An official website of the United States government

Nancy Lindborg, USAID Assistant Administrator, remarks in the Syria Humanitarian Forum
February 19, 2013

U.S. Mission to the United Nations
Nancy Lindborg, USAID Assistant Administrator, remarks in the Syria Humanitarian Forum
Syria Humanitarian Forum
Geneva, Switzerland
February 19, 2013

I wish to thank the government of Switzerland, the United Nations, the European Union, and the Organization of Islamic Cooperation for hosting this event.  Thank you to the Emergency Relief Coordinator, Valerie Amos, for your leadership. We deeply regret that the Syrian Opposition Coalition and its Assistance Coordination Unit were not able to participate in this forum, as they are a vital link to the provision of humanitarian aid to the millions of  Syrians in need.  We cannot continue to have an effective humanitarian forum without full inclusion of those essential for meeting critical humanitarian needs.

The United States continues to work through all possible channels to most effectively deliver aid. This includes working through the UN, NGO partners, local Syrian organizations and committees.  Regardless of political affiliation, we are directing assistance to the most vulnerable people, and we are doing this in coordination with the Syrian Opposition Coalition.

We gather today only a few weeks after the international community came together in Kuwait to address the enormity of humanitarian needs. We congratulate Kuwait. We were pleased by the generous pledges made by donors, especially our friends in the Gulf, and we urge all countries honor the funding commitments made in Kuwait.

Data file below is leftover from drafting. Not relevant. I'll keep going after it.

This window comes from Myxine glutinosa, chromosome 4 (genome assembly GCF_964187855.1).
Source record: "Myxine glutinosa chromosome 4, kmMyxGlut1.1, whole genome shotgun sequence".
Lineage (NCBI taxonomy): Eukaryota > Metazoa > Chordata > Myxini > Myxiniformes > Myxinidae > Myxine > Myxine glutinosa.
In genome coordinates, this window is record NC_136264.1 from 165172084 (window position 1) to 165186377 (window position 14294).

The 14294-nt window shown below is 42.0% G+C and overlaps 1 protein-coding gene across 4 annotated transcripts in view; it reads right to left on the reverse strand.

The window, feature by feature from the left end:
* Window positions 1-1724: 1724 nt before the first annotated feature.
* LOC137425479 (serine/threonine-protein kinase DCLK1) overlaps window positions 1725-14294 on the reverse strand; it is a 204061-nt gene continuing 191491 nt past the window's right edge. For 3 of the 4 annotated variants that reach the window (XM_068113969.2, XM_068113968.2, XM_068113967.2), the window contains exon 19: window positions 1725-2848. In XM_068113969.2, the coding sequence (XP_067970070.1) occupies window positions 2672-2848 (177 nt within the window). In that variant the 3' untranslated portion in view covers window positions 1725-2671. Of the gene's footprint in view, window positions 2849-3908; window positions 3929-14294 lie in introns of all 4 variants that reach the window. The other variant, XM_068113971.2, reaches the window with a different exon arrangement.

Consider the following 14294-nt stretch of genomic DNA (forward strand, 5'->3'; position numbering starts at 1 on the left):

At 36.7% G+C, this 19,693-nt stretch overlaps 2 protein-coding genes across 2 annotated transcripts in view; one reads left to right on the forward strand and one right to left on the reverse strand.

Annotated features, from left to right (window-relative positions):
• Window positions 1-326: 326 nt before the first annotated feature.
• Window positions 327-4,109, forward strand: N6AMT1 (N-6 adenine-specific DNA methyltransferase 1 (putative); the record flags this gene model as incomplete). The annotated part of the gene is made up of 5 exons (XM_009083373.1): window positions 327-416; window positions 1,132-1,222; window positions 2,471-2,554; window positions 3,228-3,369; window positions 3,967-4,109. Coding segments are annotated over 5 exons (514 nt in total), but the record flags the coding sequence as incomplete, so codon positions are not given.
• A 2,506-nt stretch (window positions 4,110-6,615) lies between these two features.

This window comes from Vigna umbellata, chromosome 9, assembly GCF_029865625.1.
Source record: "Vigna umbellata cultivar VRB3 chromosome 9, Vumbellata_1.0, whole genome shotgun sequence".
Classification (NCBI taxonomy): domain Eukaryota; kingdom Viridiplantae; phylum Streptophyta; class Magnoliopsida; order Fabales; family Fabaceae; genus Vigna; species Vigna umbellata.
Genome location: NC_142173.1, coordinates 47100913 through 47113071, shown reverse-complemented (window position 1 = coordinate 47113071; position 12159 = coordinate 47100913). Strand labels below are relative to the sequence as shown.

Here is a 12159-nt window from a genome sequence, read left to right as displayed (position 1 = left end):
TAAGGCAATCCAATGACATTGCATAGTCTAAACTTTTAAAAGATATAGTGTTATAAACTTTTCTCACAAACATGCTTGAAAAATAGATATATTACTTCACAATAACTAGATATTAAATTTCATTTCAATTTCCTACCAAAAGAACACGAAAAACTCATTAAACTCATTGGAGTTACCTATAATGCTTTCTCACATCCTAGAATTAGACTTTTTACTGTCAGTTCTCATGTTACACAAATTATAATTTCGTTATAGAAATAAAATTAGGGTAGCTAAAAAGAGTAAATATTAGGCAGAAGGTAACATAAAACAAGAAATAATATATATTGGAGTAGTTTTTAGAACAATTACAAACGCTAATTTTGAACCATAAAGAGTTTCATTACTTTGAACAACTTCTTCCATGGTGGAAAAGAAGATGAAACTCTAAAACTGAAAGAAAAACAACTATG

Suffering and displacement within Syria have grown exponentially.  Just since Kuwait we have seen a steep increase in refugees with more than 860,000 refugees already having fled to neighboring countries. The recent ACU survey suggests that internal displacement far exceeds earlier estimates, perhaps even doubled.  It has become more critical than ever to contribute desperately needed funding, to collectively press for greater access, both cross line and cross-border, and to end to the violence that has already taken the lives of 70,000 Syrians.

Providing effective assistance to those in greatest need requires consistent, secure access.  The Syrian government must stop obstructing the delivery of humanitarian assistance, and — likewise — no armed opposition group should hinder aid delivery.  All sides must do whatever it takes to allow humanitarian assistance to reach those in need whenever and wherever that may be.

In recent weeks, we witnessed a significant breakthrough.  UN-sponsored convoys of trucks traveled through Syria, across battle lines, and to the far north of the country to assist displaced Syrians who had been beyond the reach of aid workers.  These operations involved delicate negotiations with the Syrian Government and opposition factions in control along the route. The Syrian Opposition Coalition has been a critical partner in facilitating secure, reliable access to areas outside of government control.  These cross-line operations have made a tangible impact and delivered life-saving assistance to Syrian families.  While these convoys are important and must continue, they are logistically complicated and dangerous, particularly for hard to reach areas in the north, underscoring the need for direct, cross-border delivery.  We have already lost too many humanitarian aid workers.  We need to have cross line and cross border to ensure we are reaching those in need more quickly.  And we honor the effort and sacrifices of the many relief workers who are operating day and night to get more aid into Syria.